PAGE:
This year saw an increase in natural disasters the world over, from floods in Libya and New York and deadly wildfires in Hawaii and Greece – all very real effects of climate change.
Globally, there have been twice as many days where temperatures exceed 50 degrees Celsius (122 degrees Fahrenheit) than 30 years ago, with this year being declared the hottest on record.
Malaysia is just one country that has been facing its own set of climate issues. In recent years it’s faced an unprecedented rise in temperatures causing heat islands to devastating floods, like the ones in 2021, displacing thousands as homes submerged under water.
Although the Southeast Asian state was once criticised for its contribution to global warming, caused by deforestation on land used for palm oil cultivation and more recently for its use of coal-fuelled power stations – it’s also been at the forefront of climate mitigation.
But its new minister for natural resources and environmental sustainability, Nik Nazmi, has said more needs to be done. Since taking the helm of his country’s climate change measures last year, he’s already said no more new palm oil plantations and coal plants.
Instead, he wants to increase electricity tariffs for the wealthy hoping to direct them towards alternative energy, while continuing to subsidise electricity and fuel for the less well-off.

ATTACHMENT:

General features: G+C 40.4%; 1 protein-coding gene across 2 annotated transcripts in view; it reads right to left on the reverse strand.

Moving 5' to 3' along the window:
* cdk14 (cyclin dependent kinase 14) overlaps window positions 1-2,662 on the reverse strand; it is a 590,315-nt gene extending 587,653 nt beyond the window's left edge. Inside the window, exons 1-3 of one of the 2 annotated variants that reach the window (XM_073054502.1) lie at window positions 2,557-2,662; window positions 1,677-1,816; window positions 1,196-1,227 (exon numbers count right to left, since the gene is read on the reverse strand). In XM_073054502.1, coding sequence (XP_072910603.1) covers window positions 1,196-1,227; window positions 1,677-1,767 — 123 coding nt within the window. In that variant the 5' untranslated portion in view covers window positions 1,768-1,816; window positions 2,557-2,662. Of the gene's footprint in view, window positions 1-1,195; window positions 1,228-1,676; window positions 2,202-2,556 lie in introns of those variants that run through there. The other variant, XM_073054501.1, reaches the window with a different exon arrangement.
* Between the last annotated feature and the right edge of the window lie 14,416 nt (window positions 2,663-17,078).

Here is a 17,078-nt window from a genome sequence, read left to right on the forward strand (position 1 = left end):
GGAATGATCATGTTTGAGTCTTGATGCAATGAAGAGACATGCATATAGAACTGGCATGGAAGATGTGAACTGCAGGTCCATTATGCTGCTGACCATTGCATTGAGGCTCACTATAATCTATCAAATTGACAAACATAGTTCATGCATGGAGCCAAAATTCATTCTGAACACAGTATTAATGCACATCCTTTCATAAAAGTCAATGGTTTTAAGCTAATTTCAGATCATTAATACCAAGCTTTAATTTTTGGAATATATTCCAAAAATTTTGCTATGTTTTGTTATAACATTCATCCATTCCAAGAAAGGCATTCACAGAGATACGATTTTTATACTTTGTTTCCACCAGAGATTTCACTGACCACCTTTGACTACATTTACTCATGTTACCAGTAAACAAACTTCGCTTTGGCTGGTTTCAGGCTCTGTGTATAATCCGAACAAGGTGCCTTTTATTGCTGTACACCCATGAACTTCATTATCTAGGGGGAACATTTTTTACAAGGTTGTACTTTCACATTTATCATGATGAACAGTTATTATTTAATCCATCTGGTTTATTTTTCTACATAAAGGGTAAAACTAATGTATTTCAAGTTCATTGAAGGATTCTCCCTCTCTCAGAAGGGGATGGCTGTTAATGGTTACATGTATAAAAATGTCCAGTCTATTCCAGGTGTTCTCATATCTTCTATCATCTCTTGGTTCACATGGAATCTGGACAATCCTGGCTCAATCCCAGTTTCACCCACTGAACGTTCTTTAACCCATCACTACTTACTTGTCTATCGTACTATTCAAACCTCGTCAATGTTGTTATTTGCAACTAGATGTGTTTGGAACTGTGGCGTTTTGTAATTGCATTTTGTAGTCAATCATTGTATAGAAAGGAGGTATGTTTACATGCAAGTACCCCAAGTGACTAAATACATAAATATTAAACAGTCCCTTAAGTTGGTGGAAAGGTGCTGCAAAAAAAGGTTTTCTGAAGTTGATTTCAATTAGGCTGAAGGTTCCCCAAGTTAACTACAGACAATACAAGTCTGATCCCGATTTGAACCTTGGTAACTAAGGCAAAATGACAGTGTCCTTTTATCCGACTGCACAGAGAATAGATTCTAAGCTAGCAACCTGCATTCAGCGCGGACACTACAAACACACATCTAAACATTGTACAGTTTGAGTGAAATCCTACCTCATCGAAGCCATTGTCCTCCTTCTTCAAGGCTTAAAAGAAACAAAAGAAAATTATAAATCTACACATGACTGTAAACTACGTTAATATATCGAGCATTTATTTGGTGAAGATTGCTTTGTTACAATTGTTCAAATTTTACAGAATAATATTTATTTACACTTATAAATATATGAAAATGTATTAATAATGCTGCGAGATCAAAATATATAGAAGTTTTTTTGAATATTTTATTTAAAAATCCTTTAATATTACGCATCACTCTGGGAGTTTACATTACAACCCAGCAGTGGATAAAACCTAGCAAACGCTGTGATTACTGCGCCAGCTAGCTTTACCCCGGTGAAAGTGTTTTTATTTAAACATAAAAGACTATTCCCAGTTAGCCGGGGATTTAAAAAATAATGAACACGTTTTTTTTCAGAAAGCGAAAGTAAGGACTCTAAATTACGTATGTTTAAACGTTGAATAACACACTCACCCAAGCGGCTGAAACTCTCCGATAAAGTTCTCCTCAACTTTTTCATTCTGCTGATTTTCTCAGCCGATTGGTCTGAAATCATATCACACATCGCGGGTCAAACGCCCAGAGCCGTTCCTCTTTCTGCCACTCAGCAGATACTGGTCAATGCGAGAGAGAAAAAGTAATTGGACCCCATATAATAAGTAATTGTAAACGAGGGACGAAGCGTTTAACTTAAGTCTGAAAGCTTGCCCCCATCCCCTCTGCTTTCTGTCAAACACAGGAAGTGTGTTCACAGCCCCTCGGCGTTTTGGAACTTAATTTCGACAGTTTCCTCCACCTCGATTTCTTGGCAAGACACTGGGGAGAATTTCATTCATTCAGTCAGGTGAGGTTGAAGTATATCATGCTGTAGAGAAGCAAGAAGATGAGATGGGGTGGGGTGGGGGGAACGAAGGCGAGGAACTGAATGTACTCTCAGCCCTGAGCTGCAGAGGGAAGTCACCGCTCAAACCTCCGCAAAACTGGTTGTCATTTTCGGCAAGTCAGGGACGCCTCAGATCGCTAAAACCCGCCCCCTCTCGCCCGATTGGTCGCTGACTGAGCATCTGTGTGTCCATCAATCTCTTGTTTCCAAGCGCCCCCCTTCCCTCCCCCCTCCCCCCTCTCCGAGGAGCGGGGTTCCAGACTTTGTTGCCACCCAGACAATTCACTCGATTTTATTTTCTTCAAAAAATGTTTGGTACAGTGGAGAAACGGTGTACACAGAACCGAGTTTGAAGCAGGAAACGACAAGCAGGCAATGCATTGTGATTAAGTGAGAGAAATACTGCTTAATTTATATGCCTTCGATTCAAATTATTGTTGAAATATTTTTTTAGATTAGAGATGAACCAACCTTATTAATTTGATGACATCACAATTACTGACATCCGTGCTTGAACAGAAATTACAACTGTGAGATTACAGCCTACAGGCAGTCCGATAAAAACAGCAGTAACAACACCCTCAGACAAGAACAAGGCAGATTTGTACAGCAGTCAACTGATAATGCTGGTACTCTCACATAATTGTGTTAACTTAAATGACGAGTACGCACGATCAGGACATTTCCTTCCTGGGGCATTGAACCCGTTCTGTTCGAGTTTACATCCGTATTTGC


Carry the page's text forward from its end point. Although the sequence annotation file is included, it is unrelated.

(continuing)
Ultimately, steering his country towards a more sustainable way of living, he says, cannot be achieved through governmental policies alone, but through changing mindsets and returning to shared human values.
Here’s more from Al Jazeera’s conversation with Nik Nazmi, Malaysia’s minister for natural resources and environmental sustainability:
Al Jazeera: Can you tell us more about Malaysia’s climate adaptation plan and when it’s expected to come into action?
Nik Nazmi: Our target is for the National Adaptation Plan and the Climate Change Act to be ready by 2025.
It’s a multifaceted approach that will deal with creating infrastructure.
In recent years we’ve faced flooding, so we are trying to move away from impermeable surfaces like concrete and tarmac and towards other breathable materials. We also want to build more homes and services further inland – because Malaysia is a mountainous country overall, people tend to be pushed to live near the coast or the river basins, but that also means a lot of people are then exposed if there’s a major sea level rise.
In the last few years, the level of heat has been much higher than usual. We noticed temperatures can be lower in green spaces compared to built-up areas – by as much as 6C (42.8F). We are planning our cities using a nature-based approach, by planting more greenery and parks. We are trying to slowly move and change so that ultimately we can overcome the urban heat island effect.